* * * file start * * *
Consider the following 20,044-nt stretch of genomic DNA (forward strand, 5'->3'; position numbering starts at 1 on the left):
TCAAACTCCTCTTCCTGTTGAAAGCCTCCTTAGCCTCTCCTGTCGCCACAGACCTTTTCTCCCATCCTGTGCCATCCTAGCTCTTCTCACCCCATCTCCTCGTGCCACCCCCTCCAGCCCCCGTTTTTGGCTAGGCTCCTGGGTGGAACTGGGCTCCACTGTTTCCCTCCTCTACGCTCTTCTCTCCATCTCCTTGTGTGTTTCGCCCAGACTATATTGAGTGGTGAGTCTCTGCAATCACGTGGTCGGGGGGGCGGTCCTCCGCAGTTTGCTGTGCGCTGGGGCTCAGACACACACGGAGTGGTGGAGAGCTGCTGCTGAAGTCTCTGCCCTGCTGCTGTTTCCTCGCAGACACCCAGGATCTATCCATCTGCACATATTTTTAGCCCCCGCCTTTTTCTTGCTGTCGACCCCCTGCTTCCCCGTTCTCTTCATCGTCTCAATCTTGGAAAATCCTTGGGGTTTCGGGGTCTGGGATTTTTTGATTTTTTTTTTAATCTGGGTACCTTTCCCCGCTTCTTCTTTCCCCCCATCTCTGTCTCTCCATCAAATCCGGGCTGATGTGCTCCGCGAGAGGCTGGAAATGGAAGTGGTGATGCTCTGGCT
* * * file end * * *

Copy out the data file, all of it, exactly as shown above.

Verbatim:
Consider the following 20,044-nt stretch of genomic DNA (forward strand, 5'->3'; position numbering starts at 1 on the left):
TCAAACTCCTCTTCCTGTTGAAAGCCTCCTTAGCCTCTCCTGTCGCCACAGACCTTTTCTCCCATCCTGTGCCATCCTAGCTCTTCTCACCCCATCTCCTCGTGCCACCCCCTCCAGCCCCCGTTTTTGGCTAGGCTCCTGGGTGGAACTGGGCTCCACTGTTTCCCTCCTCTACGCTCTTCTCTCCATCTCCTTGTGTGTTTCGCCCAGACTATATTGAGTGGTGAGTCTCTGCAATCACGTGGTCGGGGGGGCGGTCCTCCGCAGTTTGCTGTGCGCTGGGGCTCAGACACACACGGAGTGGTGGAGAGCTGCTGCTGAAGTCTCTGCCCTGCTGCTGTTTCCTCGCAGACACCCAGGATCTATCCATCTGCACATATTTTTAGCCCCCGCCTTTTTCTTGCTGTCGACCCCCTGCTTCCCCGTTCTCTTCATCGTCTCAATCTTGGAAAATCCTTGGGGTTTCGGGGTCTGGGATTTTTTGATTTTTTTTTTAATCTGGGTACCTTTCCCCGCTTCTTCTTTCCCCCCATCTCTGTCTCTCCATCAAATCCGGGCTGATGTGCTCCGCGAGAGGCTGGAAATGGAAGTGGTGATGCTCTGGCT